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Scientists Will Soon Be Able to Build These 7 Organs From Scratch

Bioprinting is an innovative method that makes it possible to make cellular structures from bioinks loaded with stem cells. The biomaterial is deposited layer by layer to design tissue, skin, or even an organ. Imagine a 3D-printed kidney, lung, ear, and heart, custom-designed with the patient’s own cells.

What a huge breakthrough for the medical world! However, when talking about 3D-printed organs, it’s important to note that scientists aren’t yet at the stage where they can implant 3D-printed hearts into our bodies. Moreover, it’s still a bit early to count on organs generated by 3D printing technologies that are durable and viable over time.

But progress is making significant strides, and in the long run, this innovative technology could reduce the risk of organ rejection and lower the wait time for organ transplants.

In this article, we’ve rounded up some of the main bioprinting projects in the medical world, whether they’re 3D-printed organs, tissues, or body parts!

Photo by Orawan Pattarawimonchai from Shutterstock

1. Ovaries

No. 1 on our list of 3D-printed organs that scientists will soon be able to develop are the ovaries. Bioprinting technology could help experts better understand cell behavior and, in turn, several diseases that affect the female reproductive system.

In 2022, a team of scientists based at Tongi Hospital in China created a 3D-printed artificial ovary using two main components: cells from mice and Gelatin methacrylol (GelMA), which is a common hydrogel used in bioengineering.

While researchers discovered that this hydrogel wasn’t suitable for primary ovarian cells, it turned out to be suitable for the growth in vitro of ovarian follicles. According to experts, their results could be clinically applied in the treatment of female reproductive and endocrinological conditions.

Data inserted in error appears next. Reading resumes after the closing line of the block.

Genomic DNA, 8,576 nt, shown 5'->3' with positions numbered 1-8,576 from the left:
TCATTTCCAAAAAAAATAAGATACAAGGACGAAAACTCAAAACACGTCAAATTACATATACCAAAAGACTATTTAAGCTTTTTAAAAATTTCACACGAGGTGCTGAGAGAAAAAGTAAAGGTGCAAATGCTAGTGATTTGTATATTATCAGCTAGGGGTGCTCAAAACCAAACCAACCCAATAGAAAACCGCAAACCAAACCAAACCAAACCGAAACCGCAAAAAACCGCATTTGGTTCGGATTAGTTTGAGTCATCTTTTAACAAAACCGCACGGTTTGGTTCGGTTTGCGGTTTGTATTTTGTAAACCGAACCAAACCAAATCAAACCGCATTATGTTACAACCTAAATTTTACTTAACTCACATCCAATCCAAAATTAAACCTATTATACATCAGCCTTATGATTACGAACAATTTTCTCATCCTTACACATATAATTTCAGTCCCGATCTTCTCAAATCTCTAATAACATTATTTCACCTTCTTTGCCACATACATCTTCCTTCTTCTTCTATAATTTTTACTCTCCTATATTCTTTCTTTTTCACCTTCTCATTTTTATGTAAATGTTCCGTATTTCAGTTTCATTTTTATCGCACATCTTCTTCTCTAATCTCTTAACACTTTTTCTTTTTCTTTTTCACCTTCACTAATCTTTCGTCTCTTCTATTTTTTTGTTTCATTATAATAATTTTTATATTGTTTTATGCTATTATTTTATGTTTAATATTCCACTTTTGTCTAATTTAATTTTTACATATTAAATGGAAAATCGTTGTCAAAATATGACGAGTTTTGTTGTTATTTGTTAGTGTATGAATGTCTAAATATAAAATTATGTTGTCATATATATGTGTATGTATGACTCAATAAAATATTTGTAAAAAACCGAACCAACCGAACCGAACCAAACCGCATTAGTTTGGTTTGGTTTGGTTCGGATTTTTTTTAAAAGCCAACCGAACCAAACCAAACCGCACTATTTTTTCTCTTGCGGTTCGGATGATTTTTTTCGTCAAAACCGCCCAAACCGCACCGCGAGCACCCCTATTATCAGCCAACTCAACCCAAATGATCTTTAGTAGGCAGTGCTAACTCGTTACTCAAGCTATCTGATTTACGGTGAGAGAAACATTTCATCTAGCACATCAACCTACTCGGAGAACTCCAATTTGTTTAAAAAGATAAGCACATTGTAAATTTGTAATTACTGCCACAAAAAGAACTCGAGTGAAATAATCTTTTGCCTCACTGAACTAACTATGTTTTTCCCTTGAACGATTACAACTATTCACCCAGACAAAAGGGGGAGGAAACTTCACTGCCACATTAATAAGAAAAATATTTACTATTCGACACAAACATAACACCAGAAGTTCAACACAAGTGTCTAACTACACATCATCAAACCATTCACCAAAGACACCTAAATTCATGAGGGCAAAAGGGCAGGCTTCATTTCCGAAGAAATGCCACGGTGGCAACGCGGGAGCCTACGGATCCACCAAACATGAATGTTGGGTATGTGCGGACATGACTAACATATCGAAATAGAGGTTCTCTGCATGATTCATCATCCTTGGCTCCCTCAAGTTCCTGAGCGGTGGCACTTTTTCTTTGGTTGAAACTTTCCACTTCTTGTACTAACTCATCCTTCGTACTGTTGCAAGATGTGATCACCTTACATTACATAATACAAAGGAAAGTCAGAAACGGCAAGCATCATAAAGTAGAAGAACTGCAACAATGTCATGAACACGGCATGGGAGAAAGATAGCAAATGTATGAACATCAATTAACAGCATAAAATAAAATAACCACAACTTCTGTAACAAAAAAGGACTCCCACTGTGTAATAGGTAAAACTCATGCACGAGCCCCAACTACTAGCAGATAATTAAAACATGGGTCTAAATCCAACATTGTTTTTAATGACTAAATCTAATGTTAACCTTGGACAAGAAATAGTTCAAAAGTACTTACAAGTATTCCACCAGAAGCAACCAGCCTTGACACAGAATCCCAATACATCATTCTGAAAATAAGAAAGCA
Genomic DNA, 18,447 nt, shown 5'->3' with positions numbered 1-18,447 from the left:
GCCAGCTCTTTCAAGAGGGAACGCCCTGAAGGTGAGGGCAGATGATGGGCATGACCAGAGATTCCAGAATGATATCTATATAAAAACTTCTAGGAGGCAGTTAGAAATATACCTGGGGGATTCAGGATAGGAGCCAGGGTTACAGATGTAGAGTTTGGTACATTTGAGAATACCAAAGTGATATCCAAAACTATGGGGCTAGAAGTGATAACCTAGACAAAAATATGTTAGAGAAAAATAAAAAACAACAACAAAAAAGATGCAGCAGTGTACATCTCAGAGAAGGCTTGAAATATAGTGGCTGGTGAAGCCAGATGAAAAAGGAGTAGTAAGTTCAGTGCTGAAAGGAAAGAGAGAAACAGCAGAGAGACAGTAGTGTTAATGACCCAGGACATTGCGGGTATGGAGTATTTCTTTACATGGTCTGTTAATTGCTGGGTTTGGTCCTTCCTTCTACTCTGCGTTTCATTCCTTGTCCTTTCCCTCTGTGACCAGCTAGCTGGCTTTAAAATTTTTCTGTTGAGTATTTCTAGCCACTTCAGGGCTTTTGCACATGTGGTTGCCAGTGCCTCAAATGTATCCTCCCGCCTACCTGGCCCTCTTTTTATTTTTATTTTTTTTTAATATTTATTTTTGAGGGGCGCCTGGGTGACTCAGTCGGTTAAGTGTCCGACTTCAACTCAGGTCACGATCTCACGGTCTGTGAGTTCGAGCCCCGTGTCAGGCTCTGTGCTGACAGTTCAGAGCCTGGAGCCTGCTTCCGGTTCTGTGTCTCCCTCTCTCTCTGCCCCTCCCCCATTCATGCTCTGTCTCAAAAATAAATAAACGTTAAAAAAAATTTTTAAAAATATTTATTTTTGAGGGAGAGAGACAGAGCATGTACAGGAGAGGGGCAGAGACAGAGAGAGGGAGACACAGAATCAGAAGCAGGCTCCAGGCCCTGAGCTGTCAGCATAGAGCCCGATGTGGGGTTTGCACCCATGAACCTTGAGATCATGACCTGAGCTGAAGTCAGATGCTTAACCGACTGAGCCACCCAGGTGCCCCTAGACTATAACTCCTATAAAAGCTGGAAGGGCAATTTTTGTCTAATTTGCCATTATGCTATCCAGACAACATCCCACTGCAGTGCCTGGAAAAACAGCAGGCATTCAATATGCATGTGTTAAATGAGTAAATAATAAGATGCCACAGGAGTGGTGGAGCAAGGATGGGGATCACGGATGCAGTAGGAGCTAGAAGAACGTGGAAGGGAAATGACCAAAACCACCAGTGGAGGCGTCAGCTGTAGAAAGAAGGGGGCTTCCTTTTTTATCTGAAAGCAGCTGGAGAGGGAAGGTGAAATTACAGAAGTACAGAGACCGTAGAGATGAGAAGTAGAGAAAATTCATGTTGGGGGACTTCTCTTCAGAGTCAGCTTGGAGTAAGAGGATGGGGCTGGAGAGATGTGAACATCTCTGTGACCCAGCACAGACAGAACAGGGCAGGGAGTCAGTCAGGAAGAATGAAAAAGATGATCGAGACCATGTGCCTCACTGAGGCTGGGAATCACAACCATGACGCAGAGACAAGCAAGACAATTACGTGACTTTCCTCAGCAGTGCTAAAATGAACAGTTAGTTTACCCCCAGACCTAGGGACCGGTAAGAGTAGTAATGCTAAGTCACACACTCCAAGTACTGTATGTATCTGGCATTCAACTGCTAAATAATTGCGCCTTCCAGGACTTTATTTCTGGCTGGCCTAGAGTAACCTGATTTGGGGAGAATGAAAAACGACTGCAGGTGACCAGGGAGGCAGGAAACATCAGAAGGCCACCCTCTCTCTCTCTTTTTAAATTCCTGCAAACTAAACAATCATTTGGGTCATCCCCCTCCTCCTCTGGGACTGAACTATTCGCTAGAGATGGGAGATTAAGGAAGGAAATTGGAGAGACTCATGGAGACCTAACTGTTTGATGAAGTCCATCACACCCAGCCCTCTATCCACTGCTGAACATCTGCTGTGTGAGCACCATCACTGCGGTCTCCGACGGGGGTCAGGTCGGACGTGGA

2. Heart

Next on our list of 3D-printed organs that will soon become a thing is the heart. A Boston University science team has already used 3D printing technology to create a miniature replica of a human heart. The device was developed using a combination of microscale 3D-printed acrylic parts and human stem cell-derived heart cells.

According to them, it’s a “precision-enabled miniaturized unidirectional cardiac microfluidic pump, or a miniPUMP. The impressive feature of the miniPUMP is that it’s able to beat on its own, just like a human heart, due to its living tissue.

While 3D-printed organs like this one aren’t at the stage where they can be implanted into someone’s body, they can help scientists better understand how heart tissue is afected by disease, how the heart grows in an embryo, or how effective new drugs are in treating diseases.

Photo by Komsan Loonprom from Shutterstock

3. Cornea

While the cornea is considered a tissue rather than an organ, we still think it is important to acknowledge the next innovation by including it in our list of 3D-printed organs.

Every year, over 1.5 million people are diagnosed with corneal problems that can lead to blindness. Because of that, a research team in Hyderabad, India, has successfully concluded the development of the first 3D-printed cornea.

The tissue itself has been developed from a bioink obtained from human corneal tissue, and there were no artificial or synthetic elements added. The researchers claim that, for every human cornea donated, up to three new corneas can be made using 3D printing technology.

These advances in the field of ophthalmology will help doctors treat diseases such as keratoconus and corneal scarring. The project has been tested in rabbits, and while there’s still some time before experts could implant 3D-printed corneas in humans, the results have been very promising and successful.

4. Ears

Next on our list of 3D-printed organs that scientists will soon be able to implant in humans are ears. In fact, they have already developed a 3D-printed ear, and the transplant was a success.